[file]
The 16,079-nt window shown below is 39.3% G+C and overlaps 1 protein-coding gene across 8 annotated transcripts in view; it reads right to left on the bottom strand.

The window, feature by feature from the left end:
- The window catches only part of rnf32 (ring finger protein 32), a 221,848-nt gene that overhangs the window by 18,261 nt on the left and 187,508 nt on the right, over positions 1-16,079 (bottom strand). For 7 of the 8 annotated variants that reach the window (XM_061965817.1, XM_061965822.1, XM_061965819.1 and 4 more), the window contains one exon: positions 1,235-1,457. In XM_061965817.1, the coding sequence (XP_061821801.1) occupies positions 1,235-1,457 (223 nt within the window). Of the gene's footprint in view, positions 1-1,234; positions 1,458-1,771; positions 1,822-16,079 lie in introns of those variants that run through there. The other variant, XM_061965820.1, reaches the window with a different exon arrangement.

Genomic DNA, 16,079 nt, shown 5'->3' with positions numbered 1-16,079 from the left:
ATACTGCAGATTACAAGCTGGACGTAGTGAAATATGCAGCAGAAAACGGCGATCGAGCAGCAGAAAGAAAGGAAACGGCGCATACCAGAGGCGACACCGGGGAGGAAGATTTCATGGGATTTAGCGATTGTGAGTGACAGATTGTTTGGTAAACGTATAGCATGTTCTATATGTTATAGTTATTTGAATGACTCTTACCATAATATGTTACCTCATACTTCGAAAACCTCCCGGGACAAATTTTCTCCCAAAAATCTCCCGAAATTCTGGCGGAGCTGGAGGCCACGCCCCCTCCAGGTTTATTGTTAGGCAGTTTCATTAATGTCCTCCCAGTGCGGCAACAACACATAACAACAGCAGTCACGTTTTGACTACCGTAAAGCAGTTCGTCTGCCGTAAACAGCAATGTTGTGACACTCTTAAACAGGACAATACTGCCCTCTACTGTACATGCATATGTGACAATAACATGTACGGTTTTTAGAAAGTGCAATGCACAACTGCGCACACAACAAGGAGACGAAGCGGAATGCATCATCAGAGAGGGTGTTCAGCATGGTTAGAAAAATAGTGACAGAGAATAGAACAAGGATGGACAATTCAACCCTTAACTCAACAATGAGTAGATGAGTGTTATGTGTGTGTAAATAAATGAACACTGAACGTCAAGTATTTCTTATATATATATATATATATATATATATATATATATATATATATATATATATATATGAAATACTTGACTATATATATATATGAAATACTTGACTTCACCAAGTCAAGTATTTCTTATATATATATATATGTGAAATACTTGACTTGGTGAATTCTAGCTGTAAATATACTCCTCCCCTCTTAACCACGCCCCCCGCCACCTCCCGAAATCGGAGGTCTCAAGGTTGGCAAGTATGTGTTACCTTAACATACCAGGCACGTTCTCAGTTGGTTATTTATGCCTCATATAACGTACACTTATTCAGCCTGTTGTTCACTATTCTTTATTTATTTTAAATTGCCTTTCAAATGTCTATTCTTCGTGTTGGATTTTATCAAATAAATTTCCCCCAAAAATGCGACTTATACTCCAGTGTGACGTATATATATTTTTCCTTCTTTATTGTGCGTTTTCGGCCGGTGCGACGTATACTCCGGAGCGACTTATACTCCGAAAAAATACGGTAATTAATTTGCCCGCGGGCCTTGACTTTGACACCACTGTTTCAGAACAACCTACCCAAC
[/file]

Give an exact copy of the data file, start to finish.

The 16,079-nt window shown below is 39.3% G+C and overlaps 1 protein-coding gene across 8 annotated transcripts in view; it reads right to left on the bottom strand.

The window, feature by feature from the left end:
- The window catches only part of rnf32 (ring finger protein 32), a 221,848-nt gene that overhangs the window by 18,261 nt on the left and 187,508 nt on the right, over positions 1-16,079 (bottom strand). For 7 of the 8 annotated variants that reach the window (XM_061965817.1, XM_061965822.1, XM_061965819.1 and 4 more), the window contains one exon: positions 1,235-1,457. In XM_061965817.1, the coding sequence (XP_061821801.1) occupies positions 1,235-1,457 (223 nt within the window). Of the gene's footprint in view, positions 1-1,234; positions 1,458-1,771; positions 1,822-16,079 lie in introns of those variants that run through there. The other variant, XM_061965820.1, reaches the window with a different exon arrangement.

Genomic DNA, 16,079 nt, shown 5'->3' with positions numbered 1-16,079 from the left:
ATACTGCAGATTACAAGCTGGACGTAGTGAAATATGCAGCAGAAAACGGCGATCGAGCAGCAGAAAGAAAGGAAACGGCGCATACCAGAGGCGACACCGGGGAGGAAGATTTCATGGGATTTAGCGATTGTGAGTGACAGATTGTTTGGTAAACGTATAGCATGTTCTATATGTTATAGTTATTTGAATGACTCTTACCATAATATGTTACCTCATACTTCGAAAACCTCCCGGGACAAATTTTCTCCCAAAAATCTCCCGAAATTCTGGCGGAGCTGGAGGCCACGCCCCCTCCAGGTTTATTGTTAGGCAGTTTCATTAATGTCCTCCCAGTGCGGCAACAACACATAACAACAGCAGTCACGTTTTGACTACCGTAAAGCAGTTCGTCTGCCGTAAACAGCAATGTTGTGACACTCTTAAACAGGACAATACTGCCCTCTACTGTACATGCATATGTGACAATAACATGTACGGTTTTTAGAAAGTGCAATGCACAACTGCGCACACAACAAGGAGACGAAGCGGAATGCATCATCAGAGAGGGTGTTCAGCATGGTTAGAAAAATAGTGACAGAGAATAGAACAAGGATGGACAATTCAACCCTTAACTCAACAATGAGTAGATGAGTGTTATGTGTGTGTAAATAAATGAACACTGAACGTCAAGTATTTCTTATATATATATATATATATATATATATATATATATATATATATATATATATATATGAAATACTTGACTATATATATATATGAAATACTTGACTTCACCAAGTCAAGTATTTCTTATATATATATATATGTGAAATACTTGACTTGGTGAATTCTAGCTGTAAATATACTCCTCCCCTCTTAACCACGCCCCCCGCCACCTCCCGAAATCGGAGGTCTCAAGGTTGGCAAGTATGTGTTACCTTAACATACCAGGCACGTTCTCAGTTGGTTATTTATGCCTCATATAACGTACACTTATTCAGCCTGTTGTTCACTATTCTTTATTTATTTTAAATTGCCTTTCAAATGTCTATTCTTCGTGTTGGATTTTATCAAATAAATTTCCCCCAAAAATGCGACTTATACTCCAGTGTGACGTATATATATTTTTCCTTCTTTATTGTGCGTTTTCGGCCGGTGCGACGTATACTCCGGAGCGACTTATACTCCGAAAAAATACGGTAATTAATTTGCCCGCGGGCCTTGACTTTGACACCACTGTTTCAGAACAACCTACCCAAC